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What should my major be? CS or Information Tech.?

Computer forensics training and education issues. If you are looking for topic suggestions for your project, thesis or dissertation please post here rather than the general discussion forum.
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What should my major be? CS or Information Tech.?

Post Posted: Tue Dec 31, 2013 9:53 pm

I am currently a sophomore in college, and I am really interested in a career in Computer/Digital Forensics, but I'm having issues deciding on a major. I can't find any school nearby that offers Computer Forensics specifically and it seems like most in the field hold a CS/IT degree. Now that it has evolved a bit I wanted to see if anyone had some recommendations.

I currently am a CS major, and I really want to stick with it, but what worries me is that it won't concentrate enough on security/network. After reading a few books on what the career entails, it seems like an IT degree would teach me more (not counting what I learn in my own time); please correct me if I'm wrong.

In regards to certificates, I am starting to prepare for them and learn as much as I can now, but when should I aim to actually obtain certs? Right after college grad? Or after I've gained some experience in the field?

Also, if anyone has any books they would recommend for beginners would be great appreciated.

Thanks again.  

mcarter52
Newbie
 
 
  

Re: What should my major be? CS or Information Tech.?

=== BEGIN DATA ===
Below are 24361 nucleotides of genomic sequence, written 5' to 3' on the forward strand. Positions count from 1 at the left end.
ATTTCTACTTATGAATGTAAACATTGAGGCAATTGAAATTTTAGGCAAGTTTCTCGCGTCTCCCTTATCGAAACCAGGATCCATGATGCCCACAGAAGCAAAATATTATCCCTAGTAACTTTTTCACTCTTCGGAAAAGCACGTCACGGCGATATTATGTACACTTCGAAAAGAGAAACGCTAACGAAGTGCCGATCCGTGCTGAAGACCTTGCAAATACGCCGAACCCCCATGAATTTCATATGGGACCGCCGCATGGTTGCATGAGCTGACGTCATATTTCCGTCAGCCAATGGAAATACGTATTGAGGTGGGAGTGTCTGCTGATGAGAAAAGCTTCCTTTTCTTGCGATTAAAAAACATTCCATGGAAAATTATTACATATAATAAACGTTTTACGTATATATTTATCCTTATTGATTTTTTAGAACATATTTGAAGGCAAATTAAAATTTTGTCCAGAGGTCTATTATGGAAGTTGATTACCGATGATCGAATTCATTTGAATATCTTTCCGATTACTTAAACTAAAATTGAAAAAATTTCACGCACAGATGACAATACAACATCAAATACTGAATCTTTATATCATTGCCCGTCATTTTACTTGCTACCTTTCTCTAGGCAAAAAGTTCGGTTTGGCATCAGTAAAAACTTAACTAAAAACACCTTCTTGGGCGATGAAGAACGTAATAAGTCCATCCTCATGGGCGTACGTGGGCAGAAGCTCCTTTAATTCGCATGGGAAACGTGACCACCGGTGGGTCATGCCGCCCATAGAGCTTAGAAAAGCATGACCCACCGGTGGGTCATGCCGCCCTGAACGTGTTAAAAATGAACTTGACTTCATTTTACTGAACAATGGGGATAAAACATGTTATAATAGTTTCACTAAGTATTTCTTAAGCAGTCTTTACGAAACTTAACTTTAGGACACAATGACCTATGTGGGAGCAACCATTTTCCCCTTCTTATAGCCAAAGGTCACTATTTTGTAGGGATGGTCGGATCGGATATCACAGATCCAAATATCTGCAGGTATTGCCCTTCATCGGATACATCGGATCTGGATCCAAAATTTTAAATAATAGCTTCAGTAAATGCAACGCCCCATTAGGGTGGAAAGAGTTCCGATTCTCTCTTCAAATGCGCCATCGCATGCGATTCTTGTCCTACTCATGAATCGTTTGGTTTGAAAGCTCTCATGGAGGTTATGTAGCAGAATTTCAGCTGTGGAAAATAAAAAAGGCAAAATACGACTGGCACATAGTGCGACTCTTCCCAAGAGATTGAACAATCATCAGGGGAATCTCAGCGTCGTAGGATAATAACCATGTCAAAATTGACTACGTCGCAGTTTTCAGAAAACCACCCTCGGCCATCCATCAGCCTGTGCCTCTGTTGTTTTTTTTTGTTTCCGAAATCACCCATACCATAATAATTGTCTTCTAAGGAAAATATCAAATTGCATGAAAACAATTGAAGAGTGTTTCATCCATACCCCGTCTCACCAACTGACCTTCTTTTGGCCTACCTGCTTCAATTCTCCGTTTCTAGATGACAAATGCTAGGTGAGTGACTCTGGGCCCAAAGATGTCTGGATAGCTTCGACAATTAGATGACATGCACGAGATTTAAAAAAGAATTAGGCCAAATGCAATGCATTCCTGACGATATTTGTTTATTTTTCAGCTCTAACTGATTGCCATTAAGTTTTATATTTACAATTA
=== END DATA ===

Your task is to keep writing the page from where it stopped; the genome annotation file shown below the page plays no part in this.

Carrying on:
Post Posted: Wed Jan 01, 2014 1:44 am

- mcarter52
I currently am a CS major, and I really want to stick with it, but what worries me is that it won't concentrate enough on security/network.


IMO a CS degree is a good base for digital forensics. The advantage is the CS is broader than what I've seen so far from "Computer Forensics" educations (which are relatively new).

The downside might be that you're less familiar with handling evidence and other forensic procedures.

Also be aware that a large part of digital forensics (and IT security for that matter) is about "practical knowledge":
* knowing how the operating system/application works you are looking at
* knowing how the start of file format X or Y looks like in a hexviewer
* knowing how your digital device communicates with the Internet
* knowing how an operating system interacts with the file system (e.g file deletion)
* knowing what your operating system stores in memory
* knowing how your operating system interacts with an executable
* knowing how to write a simple script (being to automate simple tasks)
* etc.

It is unlikely that either a CS or Computer Forensics" education will teach to you this; to a practical usable extent that is.

A couple of things you could do first:
* do online forensic challenges
* try to get "practical knowledge" by e.g. being a system or network administrator for a while
* do some research, a lot of information is available on: www.forensicswiki.org/wiki/

Next you'll have to build up a "forensic analyst mindset"
* read up on your local law, what can and cannot do in the context of law (yes law is part of digital forensics)
* read up on local cases where digital forensic was applied
* experiment with different tools get a feeling of what goes wrong when representing information
* analyze a file format by "hand", maybe write your own parser/scraper for it
* read up on rethorics and related subjects: How do you approach an analysis? formulate the main question of your investigation? how do you hypothesize? (Thesis, antithesis, synthesis)
* etc.

Regarding books highly depends what specific knowledge you're after (even within the field of digital forensics).

I would opt that these are core reading material:
* Forensic Discovery [Dan Farmer, Wietse Venema]
* Real Digital Forensics: Computer Security and Incident Response [Keith J. Jones, Richard Bejtlich, Curtis W. Rose]
* File System Forensic Analysis [Brian Carrier]

Some in-depth information about operating systems:
* Windows Internals 6
* Mac OS X Internals: A Systems Approach

Some online resources:
* www.forensicswiki.org/wiki/
* en.wikibooks.org/wiki/..._Forensics  

Last edited by joachimm on Thu Jan 02, 2014 9:25 am; edited 1 time in total

joachimm
Senior Member